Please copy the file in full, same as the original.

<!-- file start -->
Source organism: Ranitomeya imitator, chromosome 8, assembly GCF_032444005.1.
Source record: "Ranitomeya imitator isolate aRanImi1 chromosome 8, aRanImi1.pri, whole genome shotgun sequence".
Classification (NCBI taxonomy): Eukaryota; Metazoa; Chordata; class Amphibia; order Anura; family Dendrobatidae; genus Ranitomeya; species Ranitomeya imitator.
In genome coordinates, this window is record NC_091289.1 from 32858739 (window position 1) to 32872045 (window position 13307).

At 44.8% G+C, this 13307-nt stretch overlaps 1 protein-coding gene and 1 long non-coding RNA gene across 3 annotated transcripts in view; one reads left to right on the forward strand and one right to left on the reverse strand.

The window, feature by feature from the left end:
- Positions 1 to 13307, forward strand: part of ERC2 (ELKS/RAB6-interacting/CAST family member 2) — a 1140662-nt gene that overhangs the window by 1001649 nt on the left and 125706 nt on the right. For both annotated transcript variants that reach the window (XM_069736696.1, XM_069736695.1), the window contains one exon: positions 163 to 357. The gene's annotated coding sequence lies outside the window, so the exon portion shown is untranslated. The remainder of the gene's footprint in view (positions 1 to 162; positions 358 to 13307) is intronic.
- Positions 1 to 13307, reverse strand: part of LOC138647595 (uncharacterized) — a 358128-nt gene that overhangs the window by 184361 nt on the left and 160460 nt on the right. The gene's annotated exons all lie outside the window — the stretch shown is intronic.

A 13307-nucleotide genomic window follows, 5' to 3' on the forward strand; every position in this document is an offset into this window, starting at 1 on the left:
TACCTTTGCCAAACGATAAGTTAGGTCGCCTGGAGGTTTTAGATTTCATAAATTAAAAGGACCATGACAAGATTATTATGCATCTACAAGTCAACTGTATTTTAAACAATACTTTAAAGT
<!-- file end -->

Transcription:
Source organism: Ranitomeya imitator, chromosome 8, assembly GCF_032444005.1.
Source record: "Ranitomeya imitator isolate aRanImi1 chromosome 8, aRanImi1.pri, whole genome shotgun sequence".
Classification (NCBI taxonomy): Eukaryota; Metazoa; Chordata; class Amphibia; order Anura; family Dendrobatidae; genus Ranitomeya; species Ranitomeya imitator.
In genome coordinates, this window is record NC_091289.1 from 32858739 (window position 1) to 32872045 (window position 13307).

At 44.8% G+C, this 13307-nt stretch overlaps 1 protein-coding gene and 1 long non-coding RNA gene across 3 annotated transcripts in view; one reads left to right on the forward strand and one right to left on the reverse strand.

The window, feature by feature from the left end:
- Positions 1 to 13307, forward strand: part of ERC2 (ELKS/RAB6-interacting/CAST family member 2) — a 1140662-nt gene that overhangs the window by 1001649 nt on the left and 125706 nt on the right. For both annotated transcript variants that reach the window (XM_069736696.1, XM_069736695.1), the window contains one exon: positions 163 to 357. The gene's annotated coding sequence lies outside the window, so the exon portion shown is untranslated. The remainder of the gene's footprint in view (positions 1 to 162; positions 358 to 13307) is intronic.
- Positions 1 to 13307, reverse strand: part of LOC138647595 (uncharacterized) — a 358128-nt gene that overhangs the window by 184361 nt on the left and 160460 nt on the right. The gene's annotated exons all lie outside the window — the stretch shown is intronic.

A 13307-nucleotide genomic window follows, 5' to 3' on the forward strand; every position in this document is an offset into this window, starting at 1 on the left:
TACCTTTGCCAAACGATAAGTTAGGTCGCCTGGAGGTTTTAGATTTCATAAATTAAAAGGACCATGACAAGATTATTATGCATCTACAAGTCAACTGTATTTTAAACAATACTTTAAAGT